Economic environment in 2017
The global economy will presumably grow by 2.3% in 2017, about as fast as in 2016 (+2.3%). In light of significant political uncertainty, volatility is likely to remain high. We forecast a considerable slowdown in growth in the European Union. For the United States, we currently anticipate a slight upturn in growth. Growth in China is likely to continue its downward trend. We expect the recession in Brazil and Russia to end. We assume that global chemical production will grow by 3.4% in 2017, comparable with the rate of 2016. For 2017, we predict an average price of $55 per barrel for Brent blend crude oil and an exchange rate of $1.05 per euro.
Trends in the global economy in 2017
- Weaker growth likely in the European Union
- Further slowing of growth expected for China
- Slight upturn probable in the United States
- End of recession anticipated for Russia and Brazil
Economic growth in the European Union is expected to slow down considerably in 2017. In the United Kingdom, uncertainty as to the terms of exit from the European Union is likely to curb investment and private consumption. This weaker dynamic will have a dampening effect on the growth of Britain’s E.U. trading partners, including Germany, Italy, France and Spain. Growth will presumably remain at a stable higher level in the eastern E.U. countries. We expect the recession in Russia to end, supported by our forecast of a slight recovery in the oil price.
Following the administration change in the United States, economic prospects for the United States are especially difficult to predict. We assume that this uncertainty will be reflected in a greater reluctance to invest in the manufacturing and service sectors. Nevertheless, overall economic growth in 2017 will quicken somewhat, as investments in the oil and gas industry are unlikely to continue declining. While the tax cuts planned by the new U.S. administration could have positive effects on growth, the expected protectionist measures and the stronger U.S. dollar pose risks to the country’s economy.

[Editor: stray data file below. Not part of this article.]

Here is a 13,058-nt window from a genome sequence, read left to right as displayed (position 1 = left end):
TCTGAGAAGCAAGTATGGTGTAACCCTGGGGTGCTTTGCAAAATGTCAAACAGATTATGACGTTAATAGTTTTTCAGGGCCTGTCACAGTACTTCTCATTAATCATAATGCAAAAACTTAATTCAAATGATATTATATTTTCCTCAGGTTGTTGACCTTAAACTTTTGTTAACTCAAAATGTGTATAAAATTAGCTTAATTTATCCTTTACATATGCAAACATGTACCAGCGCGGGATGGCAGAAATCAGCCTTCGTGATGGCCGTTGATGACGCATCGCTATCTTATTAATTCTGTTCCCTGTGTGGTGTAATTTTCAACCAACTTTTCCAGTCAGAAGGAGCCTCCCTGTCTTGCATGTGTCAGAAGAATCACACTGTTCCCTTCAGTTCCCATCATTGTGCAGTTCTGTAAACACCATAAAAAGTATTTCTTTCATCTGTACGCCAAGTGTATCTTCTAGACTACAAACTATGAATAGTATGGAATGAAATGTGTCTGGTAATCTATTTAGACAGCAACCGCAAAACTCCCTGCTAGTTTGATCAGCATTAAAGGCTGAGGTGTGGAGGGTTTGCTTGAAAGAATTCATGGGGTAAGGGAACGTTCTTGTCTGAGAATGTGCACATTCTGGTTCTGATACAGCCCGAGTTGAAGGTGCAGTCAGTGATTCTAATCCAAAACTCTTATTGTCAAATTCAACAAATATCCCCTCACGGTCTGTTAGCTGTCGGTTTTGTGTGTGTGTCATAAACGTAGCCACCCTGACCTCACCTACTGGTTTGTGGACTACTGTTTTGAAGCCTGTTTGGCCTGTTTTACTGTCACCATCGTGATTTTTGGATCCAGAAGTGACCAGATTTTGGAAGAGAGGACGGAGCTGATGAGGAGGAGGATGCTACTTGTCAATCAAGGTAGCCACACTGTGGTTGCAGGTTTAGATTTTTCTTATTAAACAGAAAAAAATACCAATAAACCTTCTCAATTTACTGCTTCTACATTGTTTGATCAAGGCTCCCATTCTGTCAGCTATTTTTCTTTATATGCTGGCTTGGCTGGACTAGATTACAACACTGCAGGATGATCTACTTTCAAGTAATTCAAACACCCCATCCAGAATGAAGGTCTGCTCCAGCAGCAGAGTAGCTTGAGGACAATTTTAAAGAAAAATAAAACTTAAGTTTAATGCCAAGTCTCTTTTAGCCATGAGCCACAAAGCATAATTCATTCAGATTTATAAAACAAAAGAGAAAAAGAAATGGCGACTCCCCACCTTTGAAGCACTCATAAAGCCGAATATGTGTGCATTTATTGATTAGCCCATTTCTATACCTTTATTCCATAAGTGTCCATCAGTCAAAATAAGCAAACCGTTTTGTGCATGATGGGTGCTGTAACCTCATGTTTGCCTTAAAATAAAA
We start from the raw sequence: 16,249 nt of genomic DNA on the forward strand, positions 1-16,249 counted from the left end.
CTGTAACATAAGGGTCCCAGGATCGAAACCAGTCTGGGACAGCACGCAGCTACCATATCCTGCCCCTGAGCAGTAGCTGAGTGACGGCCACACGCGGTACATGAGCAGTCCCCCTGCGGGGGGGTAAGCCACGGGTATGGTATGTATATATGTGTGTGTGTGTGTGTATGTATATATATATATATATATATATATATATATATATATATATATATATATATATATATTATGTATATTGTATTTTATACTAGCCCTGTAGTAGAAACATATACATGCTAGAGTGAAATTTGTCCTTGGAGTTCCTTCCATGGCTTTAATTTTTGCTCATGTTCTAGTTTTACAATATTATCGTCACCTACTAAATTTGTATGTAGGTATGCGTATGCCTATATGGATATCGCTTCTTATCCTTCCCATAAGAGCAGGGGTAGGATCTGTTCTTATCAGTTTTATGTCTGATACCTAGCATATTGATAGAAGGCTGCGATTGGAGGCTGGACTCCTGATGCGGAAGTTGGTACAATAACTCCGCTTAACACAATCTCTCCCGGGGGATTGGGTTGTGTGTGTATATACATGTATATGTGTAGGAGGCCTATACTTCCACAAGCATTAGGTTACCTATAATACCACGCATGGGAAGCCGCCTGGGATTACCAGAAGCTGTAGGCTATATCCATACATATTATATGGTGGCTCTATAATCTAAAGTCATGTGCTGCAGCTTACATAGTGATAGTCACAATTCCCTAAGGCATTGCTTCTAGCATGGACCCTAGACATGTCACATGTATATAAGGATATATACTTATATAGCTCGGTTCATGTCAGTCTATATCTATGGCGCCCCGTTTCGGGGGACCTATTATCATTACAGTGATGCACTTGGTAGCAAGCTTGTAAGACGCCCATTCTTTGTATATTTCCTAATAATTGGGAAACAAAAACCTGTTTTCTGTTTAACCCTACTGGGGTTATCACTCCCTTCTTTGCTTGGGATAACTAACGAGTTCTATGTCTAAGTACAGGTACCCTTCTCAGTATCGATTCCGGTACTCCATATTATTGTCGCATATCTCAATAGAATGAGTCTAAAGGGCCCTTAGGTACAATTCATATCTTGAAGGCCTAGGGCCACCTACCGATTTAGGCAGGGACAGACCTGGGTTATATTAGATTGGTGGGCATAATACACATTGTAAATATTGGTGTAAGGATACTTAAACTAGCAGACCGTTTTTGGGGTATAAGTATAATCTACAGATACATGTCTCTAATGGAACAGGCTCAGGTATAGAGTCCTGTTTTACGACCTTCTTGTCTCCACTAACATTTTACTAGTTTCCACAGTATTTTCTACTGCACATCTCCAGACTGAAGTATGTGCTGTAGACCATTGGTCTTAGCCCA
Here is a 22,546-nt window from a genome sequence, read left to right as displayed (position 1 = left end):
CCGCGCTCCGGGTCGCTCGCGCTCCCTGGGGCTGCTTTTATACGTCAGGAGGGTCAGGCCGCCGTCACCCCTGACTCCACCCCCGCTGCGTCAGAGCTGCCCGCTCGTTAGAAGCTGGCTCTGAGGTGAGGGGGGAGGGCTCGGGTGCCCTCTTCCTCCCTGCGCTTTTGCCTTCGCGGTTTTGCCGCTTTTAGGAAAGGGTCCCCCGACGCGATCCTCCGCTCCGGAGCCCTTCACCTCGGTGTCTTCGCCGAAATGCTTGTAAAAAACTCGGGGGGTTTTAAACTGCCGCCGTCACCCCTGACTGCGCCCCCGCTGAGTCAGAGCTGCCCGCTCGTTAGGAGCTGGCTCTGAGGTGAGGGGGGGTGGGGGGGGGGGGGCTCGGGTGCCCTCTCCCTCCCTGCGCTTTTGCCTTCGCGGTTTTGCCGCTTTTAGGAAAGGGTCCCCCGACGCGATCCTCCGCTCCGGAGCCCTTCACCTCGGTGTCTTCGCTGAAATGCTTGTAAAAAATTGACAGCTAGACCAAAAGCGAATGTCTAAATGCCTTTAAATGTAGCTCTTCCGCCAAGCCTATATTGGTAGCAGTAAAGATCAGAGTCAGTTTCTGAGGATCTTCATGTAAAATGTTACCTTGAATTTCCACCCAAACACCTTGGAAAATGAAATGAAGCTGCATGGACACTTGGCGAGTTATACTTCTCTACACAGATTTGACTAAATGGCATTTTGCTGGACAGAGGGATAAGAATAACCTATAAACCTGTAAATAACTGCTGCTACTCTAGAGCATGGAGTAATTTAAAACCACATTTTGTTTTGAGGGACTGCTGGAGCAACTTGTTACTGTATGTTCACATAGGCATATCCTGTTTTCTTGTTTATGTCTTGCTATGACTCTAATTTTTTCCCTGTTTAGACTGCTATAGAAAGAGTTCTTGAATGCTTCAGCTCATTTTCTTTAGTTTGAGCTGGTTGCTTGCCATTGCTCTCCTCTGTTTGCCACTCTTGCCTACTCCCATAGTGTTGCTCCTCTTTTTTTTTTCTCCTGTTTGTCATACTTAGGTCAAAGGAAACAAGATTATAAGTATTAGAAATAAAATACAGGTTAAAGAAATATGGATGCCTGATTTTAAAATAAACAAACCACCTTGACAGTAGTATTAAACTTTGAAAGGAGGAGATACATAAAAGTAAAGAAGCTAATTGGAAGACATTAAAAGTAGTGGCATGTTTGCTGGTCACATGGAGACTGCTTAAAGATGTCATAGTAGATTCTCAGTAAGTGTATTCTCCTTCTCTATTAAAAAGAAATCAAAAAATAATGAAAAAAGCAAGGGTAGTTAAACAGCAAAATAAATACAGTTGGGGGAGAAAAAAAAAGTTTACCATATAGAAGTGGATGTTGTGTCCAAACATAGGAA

In the emerging markets of Asia, we expect growth to continue weakening in 2017. Against the backdrop of economic restructuring in China, we anticipate a further cooldown in economic momentum. We predict growth at levels comparable to 2016 for the other countries in the region. While developments in China will probably exercise a dampening effect, raw material prices and demand for imports from South America and Russia should stabilize. The region’s economy is supported by a solidly growing IT and communications industry.
Japan’s gross domestic product is expected to maintain its merely minimal upward trend in 2017. Monetary and fiscal policy will continue to provide some growth impetus; however,
investment momentum and private consumption will remain on the slow side in an environment of weak domestic demand. Moreover, we do not expect any significant impulses that would boost exports.
We anticipate an end to the economic downturn in South America. Leading indicators suggest that Brazil has bottomed out. Falling interest rates and declining inflation could increasingly support readiness to invest in the country; export demand is also likely to rise. We forecast economic recovery in Argentina. Decreasing inflation, a stable exchange rate and a better investment climate should provide impetus for growth.